Impatiens, it lacks the flair of the petunia. It's not as assertive as the marigold, nor as earthy as a begonia. Yet it has increased in popularity every season for the past five years, and it's now tops in bedding plant sales in the U.S., with growers' revenues exceeding $250,000,000 a year. It is the unassuming but cheerful impatiens.
Small wonder it's number one. Unashamedly floriferous, its blossoms come in nearly as wide a range of colors and shapes as the orchid, according to Christopher Grey-Wilson, author of The Impatiens of Africa. And it has the good manners to drop its faded petals. No deadheading needed.
Impatiens flowers from May to November, and plants continue to increase in size. I have seen an impatiens plant standing 3 1/2 feet tall and equally wide in a pot on a shady patio. Yet impatiens needs little fertilizer. It's resistant to almost all diseases and shrugs off insects, although the New Guinea impatiens is susceptible to whiteflies and red spider mites.
This versatile plant serves the gardener well in beds and borders. It drapes nicely from hanging baskets and makes a fine display in containers.
Impatiens is found throughout the wetter tropics around the world, with a few temperate species native to Europe, Asia and North America. But it's a mistake to assume that impatiens needs heat and humidity. Some species have been found at elevations of 5,400 feet, others on the cool banks of streams. All commercially available Impatiens balsamina, I. wallerana and I. hawkeri do well at 60 o F. Gardeners will do best by growing them in moist but well-drained soil with a pH of 6.0 to 7.0. If soil does dry out and plants wilt, a good dousing will bring them back quickly. (There is one species, I. mirabilis, with nine-inch flowers, that grows well in dryish climates.)
All like continuous shade or at least filtered light, but New Guineas will take full sun for a couple of hours in the morning if soil moisture level is kept high. Too much sun will produce heavy foliage and fewer flowers. Impatiens benefits from a balanced fertilizer but it should be used sparingly: Too much nitrogen will encourage lush foliage and prevent best flower formation.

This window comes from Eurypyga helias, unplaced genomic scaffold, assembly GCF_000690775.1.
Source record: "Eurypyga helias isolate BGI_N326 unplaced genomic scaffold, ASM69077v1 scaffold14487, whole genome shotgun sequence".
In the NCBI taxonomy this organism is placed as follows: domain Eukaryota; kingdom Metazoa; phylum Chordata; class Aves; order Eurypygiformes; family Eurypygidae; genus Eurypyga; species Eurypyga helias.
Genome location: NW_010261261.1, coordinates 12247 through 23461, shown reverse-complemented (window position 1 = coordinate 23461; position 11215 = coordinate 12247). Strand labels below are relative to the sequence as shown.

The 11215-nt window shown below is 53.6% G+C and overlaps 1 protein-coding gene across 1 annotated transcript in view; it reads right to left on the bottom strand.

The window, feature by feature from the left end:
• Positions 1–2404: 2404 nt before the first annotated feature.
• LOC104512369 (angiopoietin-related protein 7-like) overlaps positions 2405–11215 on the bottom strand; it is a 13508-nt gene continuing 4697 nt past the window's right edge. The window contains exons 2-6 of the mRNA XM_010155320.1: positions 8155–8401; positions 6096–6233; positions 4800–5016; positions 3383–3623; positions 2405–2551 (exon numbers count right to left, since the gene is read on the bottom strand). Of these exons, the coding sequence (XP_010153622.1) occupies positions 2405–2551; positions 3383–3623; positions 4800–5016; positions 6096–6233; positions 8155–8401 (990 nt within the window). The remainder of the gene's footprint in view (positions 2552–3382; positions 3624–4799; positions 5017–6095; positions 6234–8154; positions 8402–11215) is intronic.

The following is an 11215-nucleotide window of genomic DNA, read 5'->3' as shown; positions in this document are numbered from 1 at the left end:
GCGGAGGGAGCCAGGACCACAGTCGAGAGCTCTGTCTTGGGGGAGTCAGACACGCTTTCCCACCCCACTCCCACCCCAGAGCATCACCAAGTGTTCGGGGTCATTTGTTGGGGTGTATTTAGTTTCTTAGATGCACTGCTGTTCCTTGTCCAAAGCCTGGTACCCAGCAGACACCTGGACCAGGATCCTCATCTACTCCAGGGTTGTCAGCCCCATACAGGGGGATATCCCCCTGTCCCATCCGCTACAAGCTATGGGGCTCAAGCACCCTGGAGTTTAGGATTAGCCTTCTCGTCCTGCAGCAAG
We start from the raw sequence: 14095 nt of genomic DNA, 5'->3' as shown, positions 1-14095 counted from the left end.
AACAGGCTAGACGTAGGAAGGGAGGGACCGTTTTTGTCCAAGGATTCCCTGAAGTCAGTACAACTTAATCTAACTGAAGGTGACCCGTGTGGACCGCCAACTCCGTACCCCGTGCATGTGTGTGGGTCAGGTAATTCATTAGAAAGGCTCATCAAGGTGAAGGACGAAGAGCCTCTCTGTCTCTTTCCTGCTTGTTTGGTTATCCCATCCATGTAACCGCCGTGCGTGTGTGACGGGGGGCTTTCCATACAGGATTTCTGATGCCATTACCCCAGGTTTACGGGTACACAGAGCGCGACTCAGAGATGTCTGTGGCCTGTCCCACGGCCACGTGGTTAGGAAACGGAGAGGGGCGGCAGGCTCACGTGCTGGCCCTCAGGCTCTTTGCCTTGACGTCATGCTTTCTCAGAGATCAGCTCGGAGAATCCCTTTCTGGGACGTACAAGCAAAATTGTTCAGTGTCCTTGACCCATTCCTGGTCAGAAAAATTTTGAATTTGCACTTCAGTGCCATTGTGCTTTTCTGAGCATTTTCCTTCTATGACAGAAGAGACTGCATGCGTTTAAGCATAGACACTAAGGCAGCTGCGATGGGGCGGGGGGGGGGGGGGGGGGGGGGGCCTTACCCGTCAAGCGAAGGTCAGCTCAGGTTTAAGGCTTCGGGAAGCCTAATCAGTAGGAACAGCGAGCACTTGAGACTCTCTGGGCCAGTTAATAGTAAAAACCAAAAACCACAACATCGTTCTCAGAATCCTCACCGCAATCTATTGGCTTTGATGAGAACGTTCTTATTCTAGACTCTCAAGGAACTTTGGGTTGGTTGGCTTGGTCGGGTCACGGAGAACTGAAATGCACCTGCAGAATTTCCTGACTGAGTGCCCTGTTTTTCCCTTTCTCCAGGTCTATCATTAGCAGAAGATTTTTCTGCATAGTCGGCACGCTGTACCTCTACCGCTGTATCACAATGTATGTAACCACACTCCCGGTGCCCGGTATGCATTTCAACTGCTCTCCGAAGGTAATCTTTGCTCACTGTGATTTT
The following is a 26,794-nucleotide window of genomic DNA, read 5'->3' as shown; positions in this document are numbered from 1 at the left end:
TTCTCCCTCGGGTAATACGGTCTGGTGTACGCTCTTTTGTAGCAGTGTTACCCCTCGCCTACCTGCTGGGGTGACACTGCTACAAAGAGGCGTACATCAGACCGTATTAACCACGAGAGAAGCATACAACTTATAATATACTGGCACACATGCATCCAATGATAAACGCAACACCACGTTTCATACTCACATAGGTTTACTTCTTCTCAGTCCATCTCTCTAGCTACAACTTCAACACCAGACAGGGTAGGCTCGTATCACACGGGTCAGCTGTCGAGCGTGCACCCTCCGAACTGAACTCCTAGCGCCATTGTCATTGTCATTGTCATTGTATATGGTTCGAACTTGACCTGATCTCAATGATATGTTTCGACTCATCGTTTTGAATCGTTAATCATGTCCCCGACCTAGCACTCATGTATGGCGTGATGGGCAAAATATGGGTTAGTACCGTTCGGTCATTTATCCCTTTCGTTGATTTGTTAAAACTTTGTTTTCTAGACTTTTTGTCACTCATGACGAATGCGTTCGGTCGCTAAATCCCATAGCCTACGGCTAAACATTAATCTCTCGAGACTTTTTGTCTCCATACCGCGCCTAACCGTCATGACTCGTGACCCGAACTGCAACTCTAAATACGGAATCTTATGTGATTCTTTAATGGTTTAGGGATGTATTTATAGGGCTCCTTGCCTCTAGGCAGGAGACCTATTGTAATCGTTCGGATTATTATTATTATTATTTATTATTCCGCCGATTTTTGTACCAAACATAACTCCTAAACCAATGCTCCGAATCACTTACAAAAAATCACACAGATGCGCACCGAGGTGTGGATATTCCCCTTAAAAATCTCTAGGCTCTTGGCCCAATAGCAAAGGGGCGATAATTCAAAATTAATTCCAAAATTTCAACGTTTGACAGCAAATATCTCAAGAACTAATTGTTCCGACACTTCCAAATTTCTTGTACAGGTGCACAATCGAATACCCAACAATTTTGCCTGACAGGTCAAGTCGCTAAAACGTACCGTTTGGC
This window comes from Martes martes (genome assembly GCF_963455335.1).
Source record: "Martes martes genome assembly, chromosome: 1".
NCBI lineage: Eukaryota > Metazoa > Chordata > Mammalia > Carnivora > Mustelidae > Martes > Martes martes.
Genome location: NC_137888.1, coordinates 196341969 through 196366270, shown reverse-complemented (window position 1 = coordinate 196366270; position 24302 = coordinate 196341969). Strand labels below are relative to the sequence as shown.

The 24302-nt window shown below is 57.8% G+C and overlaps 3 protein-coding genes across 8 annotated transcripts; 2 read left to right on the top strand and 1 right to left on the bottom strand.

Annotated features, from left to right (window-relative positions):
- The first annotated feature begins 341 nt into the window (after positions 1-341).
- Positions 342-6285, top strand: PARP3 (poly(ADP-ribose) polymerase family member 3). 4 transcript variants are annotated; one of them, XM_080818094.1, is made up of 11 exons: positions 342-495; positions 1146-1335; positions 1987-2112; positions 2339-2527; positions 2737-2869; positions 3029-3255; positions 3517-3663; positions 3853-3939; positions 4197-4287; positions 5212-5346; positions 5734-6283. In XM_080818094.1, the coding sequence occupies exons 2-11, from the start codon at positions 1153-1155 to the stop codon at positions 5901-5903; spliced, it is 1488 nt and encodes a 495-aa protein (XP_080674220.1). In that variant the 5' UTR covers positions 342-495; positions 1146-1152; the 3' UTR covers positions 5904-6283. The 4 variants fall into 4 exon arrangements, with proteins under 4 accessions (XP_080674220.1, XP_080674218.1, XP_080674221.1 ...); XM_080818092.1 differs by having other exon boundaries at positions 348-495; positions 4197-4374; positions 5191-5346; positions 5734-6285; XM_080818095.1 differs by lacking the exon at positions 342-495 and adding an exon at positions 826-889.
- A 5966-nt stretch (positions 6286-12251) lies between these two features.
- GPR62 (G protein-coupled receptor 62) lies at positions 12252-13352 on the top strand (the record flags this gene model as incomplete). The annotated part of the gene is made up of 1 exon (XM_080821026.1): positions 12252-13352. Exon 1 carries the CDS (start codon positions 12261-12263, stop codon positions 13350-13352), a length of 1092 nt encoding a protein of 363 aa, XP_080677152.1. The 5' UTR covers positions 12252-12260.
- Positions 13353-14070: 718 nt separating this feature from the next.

Starting from seed is tricky. For one thing, impatiens seeds are very small; there are about 46,000 in a half-teaspoon. Also, impatiens seed loses its vigor rapidly, surviving for two years at most, even under ideal conditions. To start impatiens seeds, press them into the surface of a sterile potting mix about seven weeks before the last frost and don't cover -- impatiens needs light to germinate. Aft a couple of days, cover the seeds lightly with potting soil and shut out all light. When leaves emerge, move the tray back into the light.
Temperature at first should be about 75 o F. Mist pots or trays intermittently until true leaves emerge. Germination takes about two weeks. Grow on at 72 o F during the days, and 62 o F at night.
Water plants from the garden center before you remove them from the container. Dig planting holes that are twice the size of the rootball and plant at the depth at which they grew in the container. After planting, water thoroughly. We advise pinching out mature flowers and seedpods if you want to push the plants and keep them blooming longer. Also, pinch balsams back to one stem.